The company began as an online bookstore, an idea spurred off with discussion with John Ingram of Ingram Book (now called Ingram Content Group), along with Keyur Patel who still holds a stake in Amazon. Amazon was able to access books at wholesale from Ingram. In the first two months of business, Amazon sold to all 50 states and over 45 countries. Within two months, Amazon’s sales were up to $20,000/week. While the largest brick and mortar bookstores and mail order catalogs might offer 200,000 titles, an online bookstore could “carry” several times more, since it would have a practically unlimited virtual (not actual) warehouse: those of the actual product makers/suppliers.
Amazon was incorporated in 1994, in the state of Washington. In July 1995, the company began service and sold its first book on Amazon.com: Douglas Hofstadter’s Fluid Concepts and Creative Analogies: Computer Models of the Fundamental Mechanisms of Thought. In October 1995, the company announced itself to the public. In 1996, it was reincorporated in Delaware. Amazon issued its initial public offering of stock on May 15, 1997, trading under the NASDAQ stock exchange symbol AMZN, at a price of US$18.00 per share ($1.50 after three stock splits in the late 1990s).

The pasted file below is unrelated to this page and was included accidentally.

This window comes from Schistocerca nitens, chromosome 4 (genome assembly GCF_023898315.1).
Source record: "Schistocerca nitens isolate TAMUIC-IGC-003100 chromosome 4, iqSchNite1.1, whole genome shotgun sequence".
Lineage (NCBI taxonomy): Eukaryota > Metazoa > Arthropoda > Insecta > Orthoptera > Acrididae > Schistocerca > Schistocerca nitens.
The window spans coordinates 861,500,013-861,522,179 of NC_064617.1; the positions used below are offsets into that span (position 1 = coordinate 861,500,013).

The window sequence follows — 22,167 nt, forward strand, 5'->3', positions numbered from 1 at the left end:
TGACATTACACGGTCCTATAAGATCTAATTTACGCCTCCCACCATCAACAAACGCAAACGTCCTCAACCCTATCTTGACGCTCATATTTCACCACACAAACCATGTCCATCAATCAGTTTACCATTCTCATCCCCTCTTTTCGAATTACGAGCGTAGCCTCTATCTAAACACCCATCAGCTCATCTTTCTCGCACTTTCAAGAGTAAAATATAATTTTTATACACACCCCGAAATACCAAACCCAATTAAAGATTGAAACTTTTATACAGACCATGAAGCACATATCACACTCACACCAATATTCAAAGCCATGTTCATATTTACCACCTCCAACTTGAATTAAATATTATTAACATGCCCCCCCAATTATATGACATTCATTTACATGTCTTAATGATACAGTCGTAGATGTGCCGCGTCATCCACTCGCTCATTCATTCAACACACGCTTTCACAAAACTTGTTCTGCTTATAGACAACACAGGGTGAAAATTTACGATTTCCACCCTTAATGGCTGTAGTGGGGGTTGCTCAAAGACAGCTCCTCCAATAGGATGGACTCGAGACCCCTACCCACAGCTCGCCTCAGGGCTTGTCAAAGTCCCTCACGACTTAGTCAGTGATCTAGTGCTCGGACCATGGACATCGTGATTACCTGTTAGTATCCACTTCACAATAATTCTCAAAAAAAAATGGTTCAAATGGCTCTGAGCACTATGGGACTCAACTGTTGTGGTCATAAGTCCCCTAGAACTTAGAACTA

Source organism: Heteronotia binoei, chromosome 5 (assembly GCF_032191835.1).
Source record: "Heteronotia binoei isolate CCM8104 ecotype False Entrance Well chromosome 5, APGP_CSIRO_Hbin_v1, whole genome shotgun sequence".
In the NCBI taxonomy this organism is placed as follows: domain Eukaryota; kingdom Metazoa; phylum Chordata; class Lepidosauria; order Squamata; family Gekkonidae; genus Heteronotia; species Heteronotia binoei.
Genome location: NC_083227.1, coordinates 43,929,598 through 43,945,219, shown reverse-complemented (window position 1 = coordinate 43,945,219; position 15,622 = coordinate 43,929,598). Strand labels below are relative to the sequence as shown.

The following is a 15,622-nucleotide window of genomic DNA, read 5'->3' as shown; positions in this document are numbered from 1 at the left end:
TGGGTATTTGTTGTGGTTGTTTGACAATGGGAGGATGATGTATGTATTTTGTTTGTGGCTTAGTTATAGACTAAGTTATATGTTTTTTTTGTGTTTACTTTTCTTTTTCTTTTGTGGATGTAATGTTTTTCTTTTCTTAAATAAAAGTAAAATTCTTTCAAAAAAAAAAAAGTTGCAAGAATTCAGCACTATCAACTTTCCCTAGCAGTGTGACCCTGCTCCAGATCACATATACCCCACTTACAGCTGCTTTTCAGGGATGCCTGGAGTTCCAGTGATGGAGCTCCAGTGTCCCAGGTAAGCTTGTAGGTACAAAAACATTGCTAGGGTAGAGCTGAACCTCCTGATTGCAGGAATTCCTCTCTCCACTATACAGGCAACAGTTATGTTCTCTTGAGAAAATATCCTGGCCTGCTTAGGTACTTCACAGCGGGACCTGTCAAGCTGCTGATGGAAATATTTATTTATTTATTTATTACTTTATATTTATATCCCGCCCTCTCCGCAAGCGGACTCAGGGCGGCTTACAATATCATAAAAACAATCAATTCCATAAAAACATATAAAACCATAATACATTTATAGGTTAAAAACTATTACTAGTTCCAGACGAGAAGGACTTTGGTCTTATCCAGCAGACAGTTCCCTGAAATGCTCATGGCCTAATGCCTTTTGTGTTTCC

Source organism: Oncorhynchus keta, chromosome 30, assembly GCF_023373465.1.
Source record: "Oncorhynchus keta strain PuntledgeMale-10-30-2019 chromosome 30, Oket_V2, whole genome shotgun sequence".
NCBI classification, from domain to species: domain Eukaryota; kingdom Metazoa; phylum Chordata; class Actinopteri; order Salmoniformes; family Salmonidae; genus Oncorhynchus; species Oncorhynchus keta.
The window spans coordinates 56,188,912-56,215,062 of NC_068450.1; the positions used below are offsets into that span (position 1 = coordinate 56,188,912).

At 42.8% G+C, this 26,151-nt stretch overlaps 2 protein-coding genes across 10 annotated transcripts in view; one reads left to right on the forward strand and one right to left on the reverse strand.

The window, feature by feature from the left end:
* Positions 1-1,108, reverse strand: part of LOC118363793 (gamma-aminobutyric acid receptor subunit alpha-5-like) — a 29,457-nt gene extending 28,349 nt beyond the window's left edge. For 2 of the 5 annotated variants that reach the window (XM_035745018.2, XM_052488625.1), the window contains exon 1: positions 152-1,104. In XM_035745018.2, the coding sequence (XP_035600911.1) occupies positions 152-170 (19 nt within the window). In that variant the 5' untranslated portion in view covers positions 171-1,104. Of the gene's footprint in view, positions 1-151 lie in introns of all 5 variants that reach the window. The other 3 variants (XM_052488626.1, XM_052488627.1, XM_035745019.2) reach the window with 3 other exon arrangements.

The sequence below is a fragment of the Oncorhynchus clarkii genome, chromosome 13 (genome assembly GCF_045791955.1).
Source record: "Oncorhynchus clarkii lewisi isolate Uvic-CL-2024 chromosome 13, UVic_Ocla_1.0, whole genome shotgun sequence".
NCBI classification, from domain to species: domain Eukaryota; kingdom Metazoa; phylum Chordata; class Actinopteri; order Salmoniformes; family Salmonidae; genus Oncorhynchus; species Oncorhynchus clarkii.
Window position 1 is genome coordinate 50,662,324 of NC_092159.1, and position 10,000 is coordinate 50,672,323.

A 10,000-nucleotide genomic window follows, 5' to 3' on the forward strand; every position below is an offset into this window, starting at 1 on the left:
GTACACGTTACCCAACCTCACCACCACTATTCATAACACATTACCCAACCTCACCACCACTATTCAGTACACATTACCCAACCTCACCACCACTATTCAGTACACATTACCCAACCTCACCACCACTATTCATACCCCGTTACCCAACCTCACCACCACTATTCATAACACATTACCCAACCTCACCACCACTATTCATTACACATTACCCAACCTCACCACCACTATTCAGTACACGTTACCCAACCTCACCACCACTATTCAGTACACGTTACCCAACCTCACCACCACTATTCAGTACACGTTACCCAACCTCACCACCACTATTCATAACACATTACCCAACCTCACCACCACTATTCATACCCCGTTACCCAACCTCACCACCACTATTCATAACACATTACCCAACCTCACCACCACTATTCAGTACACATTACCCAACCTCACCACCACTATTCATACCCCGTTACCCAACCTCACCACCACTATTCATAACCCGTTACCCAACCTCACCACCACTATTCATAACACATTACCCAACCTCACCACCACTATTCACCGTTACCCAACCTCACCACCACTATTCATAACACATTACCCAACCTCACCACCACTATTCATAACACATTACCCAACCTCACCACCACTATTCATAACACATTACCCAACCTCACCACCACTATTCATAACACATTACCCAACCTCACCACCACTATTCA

Amazon’s initial business plan was unusual; it did not expect to make a profit for four to five years. This “slow” growth caused stockholders to complain about the company not reaching profitability fast enough to justify investing in, or to even survive in the long-term. When the dot-com bubble burst at the start of the 21st century, destroying many e-companies in the process, Amazon survived and grew on past the bubble burst to become a huge player in online sales. It finally turned its first profit in the fourth quarter of 2001: $5 million (i.e., 1¢ per share), on revenues of more than $1 billion. This profit margin, though extremely modest, proved to skeptics that Bezos’ unconventional business model could succeed. In 1999, Time magazine named Bezos the Person of the Year, recognizing the company’s success in popularizing online shopping.